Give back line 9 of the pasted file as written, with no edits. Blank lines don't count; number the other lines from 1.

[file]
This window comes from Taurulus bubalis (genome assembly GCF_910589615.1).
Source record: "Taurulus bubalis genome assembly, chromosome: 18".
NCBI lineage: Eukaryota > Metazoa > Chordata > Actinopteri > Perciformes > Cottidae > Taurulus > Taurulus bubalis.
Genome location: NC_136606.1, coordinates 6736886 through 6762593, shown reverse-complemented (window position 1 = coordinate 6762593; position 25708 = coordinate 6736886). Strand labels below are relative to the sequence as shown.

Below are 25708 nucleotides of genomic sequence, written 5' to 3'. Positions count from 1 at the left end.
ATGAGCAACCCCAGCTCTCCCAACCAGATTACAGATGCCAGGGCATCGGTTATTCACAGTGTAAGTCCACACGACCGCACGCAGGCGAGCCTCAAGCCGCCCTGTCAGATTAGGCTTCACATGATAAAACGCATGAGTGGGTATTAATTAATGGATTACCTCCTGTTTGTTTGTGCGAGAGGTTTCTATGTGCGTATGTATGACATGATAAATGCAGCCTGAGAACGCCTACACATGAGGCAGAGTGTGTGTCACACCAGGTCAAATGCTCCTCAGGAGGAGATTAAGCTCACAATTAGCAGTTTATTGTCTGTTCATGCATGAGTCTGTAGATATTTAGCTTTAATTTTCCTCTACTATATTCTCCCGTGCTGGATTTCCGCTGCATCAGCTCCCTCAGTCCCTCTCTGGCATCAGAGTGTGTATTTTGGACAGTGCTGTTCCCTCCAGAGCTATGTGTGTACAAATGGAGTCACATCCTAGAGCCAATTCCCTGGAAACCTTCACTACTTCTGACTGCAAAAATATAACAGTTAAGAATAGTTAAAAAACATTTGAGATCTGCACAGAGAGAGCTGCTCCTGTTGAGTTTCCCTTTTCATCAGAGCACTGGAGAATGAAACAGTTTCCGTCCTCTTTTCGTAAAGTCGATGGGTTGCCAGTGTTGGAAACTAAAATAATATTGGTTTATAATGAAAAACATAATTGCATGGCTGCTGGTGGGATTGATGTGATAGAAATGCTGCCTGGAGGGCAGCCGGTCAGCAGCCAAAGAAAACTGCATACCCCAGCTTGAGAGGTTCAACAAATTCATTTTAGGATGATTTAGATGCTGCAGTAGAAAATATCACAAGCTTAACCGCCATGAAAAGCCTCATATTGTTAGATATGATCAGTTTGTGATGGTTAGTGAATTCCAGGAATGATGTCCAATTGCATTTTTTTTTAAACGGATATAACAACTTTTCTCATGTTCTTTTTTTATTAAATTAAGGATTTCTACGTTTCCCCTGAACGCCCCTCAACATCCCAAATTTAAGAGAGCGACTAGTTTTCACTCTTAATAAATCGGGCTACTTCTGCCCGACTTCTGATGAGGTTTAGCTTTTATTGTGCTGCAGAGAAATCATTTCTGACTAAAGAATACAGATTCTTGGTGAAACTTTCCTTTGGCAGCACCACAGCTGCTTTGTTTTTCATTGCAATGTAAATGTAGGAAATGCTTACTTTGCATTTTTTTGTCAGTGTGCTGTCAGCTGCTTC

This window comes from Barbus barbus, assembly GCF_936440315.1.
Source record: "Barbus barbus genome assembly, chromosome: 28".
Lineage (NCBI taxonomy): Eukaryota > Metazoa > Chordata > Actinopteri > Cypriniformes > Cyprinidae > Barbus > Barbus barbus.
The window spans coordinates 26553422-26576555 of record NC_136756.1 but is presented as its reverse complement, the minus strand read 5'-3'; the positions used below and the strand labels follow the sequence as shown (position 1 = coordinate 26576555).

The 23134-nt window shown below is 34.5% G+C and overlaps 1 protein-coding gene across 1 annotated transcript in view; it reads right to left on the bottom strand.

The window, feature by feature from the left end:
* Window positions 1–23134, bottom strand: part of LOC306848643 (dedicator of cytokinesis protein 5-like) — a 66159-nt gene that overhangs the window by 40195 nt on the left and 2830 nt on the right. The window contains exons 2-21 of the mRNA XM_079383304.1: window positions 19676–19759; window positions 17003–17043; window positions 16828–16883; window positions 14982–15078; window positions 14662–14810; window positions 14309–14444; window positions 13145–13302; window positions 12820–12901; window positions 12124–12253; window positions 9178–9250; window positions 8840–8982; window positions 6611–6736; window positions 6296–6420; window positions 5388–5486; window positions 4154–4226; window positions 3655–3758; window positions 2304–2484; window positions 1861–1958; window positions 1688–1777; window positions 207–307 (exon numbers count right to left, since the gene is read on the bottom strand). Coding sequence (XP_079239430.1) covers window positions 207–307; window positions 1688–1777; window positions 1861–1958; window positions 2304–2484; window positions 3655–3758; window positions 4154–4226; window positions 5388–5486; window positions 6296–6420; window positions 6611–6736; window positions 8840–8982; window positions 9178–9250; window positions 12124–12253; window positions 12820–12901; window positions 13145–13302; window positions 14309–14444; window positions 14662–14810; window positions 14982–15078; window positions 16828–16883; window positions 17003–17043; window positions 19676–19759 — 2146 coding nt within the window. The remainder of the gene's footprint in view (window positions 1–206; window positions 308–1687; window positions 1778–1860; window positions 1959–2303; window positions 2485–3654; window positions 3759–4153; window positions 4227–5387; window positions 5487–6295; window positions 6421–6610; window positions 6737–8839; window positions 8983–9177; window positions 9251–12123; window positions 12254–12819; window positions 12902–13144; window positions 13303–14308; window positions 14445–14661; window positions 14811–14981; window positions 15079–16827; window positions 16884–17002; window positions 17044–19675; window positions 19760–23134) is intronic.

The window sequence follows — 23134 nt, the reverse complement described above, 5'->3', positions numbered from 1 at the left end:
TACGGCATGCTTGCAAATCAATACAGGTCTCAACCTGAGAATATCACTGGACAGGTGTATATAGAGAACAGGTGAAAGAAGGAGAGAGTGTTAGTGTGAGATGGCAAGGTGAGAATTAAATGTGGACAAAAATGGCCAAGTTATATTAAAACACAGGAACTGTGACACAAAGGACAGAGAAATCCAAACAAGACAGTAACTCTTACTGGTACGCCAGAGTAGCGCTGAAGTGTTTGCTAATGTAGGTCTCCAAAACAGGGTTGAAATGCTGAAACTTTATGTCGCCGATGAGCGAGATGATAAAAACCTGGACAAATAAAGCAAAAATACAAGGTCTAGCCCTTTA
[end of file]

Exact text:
Lineage (NCBI taxonomy): Eukaryota > Metazoa > Chordata > Actinopteri > Cypriniformes > Cyprinidae > Barbus > Barbus barbus.